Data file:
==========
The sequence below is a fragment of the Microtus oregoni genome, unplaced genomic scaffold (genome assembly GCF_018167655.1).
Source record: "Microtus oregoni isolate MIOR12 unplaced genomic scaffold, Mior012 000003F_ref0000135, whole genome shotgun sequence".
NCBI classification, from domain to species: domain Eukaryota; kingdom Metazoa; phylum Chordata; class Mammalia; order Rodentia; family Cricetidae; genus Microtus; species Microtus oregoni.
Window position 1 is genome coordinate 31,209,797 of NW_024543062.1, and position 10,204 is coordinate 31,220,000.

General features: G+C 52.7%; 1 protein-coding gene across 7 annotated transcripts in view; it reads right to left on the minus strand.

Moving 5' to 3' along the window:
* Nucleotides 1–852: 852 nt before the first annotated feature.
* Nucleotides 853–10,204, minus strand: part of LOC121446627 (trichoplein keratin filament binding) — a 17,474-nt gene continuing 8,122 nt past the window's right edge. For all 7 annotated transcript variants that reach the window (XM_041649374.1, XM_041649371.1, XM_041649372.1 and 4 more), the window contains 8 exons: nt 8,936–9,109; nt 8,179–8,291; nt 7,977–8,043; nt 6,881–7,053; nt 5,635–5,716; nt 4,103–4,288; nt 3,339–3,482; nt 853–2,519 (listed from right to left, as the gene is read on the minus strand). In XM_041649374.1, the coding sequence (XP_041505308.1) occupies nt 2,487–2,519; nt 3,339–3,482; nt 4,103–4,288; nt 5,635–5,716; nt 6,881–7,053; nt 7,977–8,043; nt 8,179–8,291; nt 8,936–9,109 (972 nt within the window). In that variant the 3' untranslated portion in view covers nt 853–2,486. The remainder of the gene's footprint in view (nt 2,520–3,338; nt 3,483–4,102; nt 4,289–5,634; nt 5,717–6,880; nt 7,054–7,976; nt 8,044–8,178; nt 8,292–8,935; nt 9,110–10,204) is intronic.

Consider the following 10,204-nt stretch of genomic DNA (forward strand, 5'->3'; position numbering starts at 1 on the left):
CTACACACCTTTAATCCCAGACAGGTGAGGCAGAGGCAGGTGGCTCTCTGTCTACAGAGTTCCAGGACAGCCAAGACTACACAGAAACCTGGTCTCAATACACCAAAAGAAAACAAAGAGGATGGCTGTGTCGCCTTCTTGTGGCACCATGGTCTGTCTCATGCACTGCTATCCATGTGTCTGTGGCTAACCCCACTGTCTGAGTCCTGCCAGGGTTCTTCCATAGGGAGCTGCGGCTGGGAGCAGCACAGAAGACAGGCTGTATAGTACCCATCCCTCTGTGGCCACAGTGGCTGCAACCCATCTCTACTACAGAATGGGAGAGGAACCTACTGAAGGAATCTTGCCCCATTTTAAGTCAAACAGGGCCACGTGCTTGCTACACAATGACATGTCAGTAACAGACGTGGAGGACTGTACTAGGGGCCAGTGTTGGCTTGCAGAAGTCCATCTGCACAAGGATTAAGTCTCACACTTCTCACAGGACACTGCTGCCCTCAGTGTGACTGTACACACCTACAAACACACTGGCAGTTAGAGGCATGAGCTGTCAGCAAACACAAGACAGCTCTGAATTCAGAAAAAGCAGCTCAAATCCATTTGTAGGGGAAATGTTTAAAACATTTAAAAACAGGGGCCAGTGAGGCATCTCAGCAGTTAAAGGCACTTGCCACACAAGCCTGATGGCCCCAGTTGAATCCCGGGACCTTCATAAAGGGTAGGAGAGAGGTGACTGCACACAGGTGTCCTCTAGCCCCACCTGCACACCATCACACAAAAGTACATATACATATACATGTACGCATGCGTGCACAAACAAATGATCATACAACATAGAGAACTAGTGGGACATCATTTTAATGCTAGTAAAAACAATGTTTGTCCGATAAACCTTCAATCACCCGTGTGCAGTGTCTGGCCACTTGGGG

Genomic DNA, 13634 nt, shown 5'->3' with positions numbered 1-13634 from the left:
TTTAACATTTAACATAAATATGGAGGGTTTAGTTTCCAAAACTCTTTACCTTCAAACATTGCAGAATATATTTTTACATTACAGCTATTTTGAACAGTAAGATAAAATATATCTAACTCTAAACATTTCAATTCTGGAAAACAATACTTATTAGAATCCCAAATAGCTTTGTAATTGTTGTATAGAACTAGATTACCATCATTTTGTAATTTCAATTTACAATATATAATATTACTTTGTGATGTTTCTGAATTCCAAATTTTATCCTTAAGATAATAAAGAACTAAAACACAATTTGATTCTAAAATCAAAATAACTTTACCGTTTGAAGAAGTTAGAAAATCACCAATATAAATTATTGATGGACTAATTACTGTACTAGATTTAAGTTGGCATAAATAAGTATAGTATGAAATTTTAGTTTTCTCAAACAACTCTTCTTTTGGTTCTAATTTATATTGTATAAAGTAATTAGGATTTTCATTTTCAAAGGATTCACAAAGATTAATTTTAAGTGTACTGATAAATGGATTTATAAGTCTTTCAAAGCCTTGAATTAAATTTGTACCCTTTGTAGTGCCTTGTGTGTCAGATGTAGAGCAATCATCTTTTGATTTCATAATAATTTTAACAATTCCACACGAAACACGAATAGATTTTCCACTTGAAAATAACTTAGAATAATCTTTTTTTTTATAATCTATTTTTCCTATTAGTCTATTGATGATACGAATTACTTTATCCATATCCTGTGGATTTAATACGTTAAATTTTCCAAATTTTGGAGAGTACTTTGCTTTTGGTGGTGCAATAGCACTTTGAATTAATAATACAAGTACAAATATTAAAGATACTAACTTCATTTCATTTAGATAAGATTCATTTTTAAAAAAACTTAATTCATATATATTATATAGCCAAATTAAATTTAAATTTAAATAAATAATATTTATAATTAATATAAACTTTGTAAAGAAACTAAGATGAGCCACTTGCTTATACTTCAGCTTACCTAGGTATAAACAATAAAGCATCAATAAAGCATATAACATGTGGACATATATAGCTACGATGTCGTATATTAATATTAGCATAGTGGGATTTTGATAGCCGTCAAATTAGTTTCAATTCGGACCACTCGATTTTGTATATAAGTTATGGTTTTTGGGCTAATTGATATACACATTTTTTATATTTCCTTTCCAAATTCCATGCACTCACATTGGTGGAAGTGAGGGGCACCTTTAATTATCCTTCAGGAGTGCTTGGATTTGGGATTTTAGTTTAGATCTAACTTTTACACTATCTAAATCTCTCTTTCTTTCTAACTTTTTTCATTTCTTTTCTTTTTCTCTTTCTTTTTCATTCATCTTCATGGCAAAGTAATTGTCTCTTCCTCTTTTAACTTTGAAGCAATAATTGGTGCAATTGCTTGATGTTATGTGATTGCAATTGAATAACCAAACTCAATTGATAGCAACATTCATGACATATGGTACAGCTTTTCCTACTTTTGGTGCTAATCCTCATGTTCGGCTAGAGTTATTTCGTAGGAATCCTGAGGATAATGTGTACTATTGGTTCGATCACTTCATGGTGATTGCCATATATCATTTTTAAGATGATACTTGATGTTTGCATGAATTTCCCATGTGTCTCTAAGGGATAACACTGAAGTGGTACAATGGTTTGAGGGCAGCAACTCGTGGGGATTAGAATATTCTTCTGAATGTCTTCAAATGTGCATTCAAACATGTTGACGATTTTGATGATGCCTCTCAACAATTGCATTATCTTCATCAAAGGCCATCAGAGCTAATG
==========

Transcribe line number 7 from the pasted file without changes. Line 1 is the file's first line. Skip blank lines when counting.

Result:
* Nucleotides 1–852: 852 nt before the first annotated feature.